Experimental design was carried out to see the effects of temperature, solvent concentration (ethanol) and time in both TPC and radical scavenging (measured by ORAC). Several authors used ethanol/water as solvent to extract different raw material polyphenols, such as seeds, grape marc, fruits, among others [26,27,28,29,30]. Ethanol concentration with the highest polyphenols yield is in the range of 10%–60%. Ethanol, instead of methanol, is used when it is necessary to reduce the toxicity of extracts [18]. The time effect was measured between 5 and 45 min, because some research reported that it is enough to achieve the maximum amount of polyphenols [31,32]. Temperature bounds were taken between 40 and 80 °C, to achieve the maximum temperature that does not have a negative effect on the polyphenols stability [33]. All these parameters are collected in Table 1 which shows the experimental design for the variables temperature (T), ethanol concentration (% EtOH) and time (t), with responses of TPC and antiradical activity measured by ORAC.
Figure 1 shows the relationship between the variables T, % EtOH and t in polyphenol extraction. The process is favored by high temperatures and low concentrations of ethanol (in the studied range). This behavior can be attributed to the nature of the polyphenols present in the sample, mainly chlorogenic acid and protocatechuic acid [34] both highly soluble in water. The solvent plays an important role in mass transfer of the compounds; not all polyphenols show identical behavior in the extraction process, and the less polar polyphenols are favored by the highest concentration of ethanol [9].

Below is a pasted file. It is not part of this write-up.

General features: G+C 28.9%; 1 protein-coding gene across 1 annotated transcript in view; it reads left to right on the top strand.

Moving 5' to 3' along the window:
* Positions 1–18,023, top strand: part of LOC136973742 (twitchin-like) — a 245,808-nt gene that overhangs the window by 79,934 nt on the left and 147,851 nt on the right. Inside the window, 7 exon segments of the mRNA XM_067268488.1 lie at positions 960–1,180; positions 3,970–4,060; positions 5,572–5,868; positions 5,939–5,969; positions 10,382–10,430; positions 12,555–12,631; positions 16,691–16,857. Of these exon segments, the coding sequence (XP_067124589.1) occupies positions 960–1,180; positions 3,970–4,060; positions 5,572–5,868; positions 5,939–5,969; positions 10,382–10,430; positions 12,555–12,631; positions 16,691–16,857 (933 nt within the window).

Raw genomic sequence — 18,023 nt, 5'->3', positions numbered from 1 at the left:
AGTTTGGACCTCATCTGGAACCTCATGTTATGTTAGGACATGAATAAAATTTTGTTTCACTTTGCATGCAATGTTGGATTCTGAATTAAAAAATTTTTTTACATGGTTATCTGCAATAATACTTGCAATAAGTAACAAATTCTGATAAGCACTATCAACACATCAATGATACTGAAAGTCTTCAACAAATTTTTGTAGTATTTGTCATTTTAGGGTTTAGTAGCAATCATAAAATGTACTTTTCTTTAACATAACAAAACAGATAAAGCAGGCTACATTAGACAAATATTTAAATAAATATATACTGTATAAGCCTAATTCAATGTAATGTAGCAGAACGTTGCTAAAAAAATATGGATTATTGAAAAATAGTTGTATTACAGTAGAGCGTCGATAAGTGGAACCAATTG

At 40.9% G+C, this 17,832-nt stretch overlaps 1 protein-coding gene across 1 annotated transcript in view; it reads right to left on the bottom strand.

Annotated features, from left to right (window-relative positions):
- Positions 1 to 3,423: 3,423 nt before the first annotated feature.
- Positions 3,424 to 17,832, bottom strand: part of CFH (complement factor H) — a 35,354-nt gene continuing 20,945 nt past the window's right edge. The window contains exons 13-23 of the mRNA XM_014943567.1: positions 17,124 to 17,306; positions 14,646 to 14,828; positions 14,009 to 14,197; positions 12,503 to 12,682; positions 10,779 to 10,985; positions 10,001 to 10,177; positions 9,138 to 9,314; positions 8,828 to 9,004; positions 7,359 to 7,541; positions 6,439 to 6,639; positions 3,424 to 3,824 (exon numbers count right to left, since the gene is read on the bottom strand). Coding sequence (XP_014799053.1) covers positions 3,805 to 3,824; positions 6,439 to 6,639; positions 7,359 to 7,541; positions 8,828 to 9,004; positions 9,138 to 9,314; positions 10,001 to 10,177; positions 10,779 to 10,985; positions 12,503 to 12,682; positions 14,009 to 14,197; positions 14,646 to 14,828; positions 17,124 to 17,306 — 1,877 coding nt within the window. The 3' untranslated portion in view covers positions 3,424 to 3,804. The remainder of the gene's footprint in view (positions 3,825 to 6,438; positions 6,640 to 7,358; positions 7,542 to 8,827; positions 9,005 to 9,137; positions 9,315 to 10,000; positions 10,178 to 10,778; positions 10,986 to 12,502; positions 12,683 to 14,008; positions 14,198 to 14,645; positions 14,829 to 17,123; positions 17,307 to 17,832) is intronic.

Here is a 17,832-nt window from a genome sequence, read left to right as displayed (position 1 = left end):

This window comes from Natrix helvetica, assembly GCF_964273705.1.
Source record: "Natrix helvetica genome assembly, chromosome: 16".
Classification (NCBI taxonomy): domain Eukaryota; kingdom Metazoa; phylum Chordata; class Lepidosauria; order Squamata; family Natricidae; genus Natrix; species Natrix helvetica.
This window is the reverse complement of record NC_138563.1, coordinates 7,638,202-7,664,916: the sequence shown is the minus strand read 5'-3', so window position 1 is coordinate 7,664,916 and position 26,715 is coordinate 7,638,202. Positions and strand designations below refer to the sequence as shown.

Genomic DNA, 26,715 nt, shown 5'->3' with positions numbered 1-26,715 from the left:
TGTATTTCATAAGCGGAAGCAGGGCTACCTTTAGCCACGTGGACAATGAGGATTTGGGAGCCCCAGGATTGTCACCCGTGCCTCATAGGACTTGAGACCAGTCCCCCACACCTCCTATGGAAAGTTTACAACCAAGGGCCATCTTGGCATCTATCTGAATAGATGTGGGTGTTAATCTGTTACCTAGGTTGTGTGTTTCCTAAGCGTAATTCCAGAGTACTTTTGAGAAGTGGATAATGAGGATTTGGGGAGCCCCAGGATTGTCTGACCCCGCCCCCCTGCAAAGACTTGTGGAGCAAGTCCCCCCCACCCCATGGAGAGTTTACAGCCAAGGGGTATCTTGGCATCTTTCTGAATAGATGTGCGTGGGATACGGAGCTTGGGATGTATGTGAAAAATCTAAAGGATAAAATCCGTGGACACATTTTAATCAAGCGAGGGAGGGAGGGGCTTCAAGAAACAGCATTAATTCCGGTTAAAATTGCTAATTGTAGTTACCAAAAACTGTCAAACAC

The effect of temperature on the extraction is associated with the solubility of the components present in the avocado pit. This variable, T, has a marked influence on the diffusivity of the substances [30]. Solubility increases with temperature. Time has no influence in the extraction process. This means that from the beginning, the extraction is governed by the solubility and diffusion, and both are almost complete after 5 min.
Figure 2 shows the effect of the parameters on the antioxidant power measured by ORAC. The ORAC increases with temperature. In the investigated range, the ORAC is increased about 44% (Table 1). Furthermore, as stated above, it is in accordance with the higher polyphenols solubility at high temperature. This means that these kinds of polyphenols are thermo-resistant [20].
The effect observed for the percentage of ethanol is similar to that described in the TPC. An increase in the ethanol concentration causes a decrease in antioxidant activity. It is not a new fact, because similar results were described in other studies and were justified by the polarity of the compounds of the extract [18].
Figure 1. Response surface model plot: the variable is the total phenolic content (TPC) of the extract. % EtOH with temperature; temperature with time; % EtOH with time.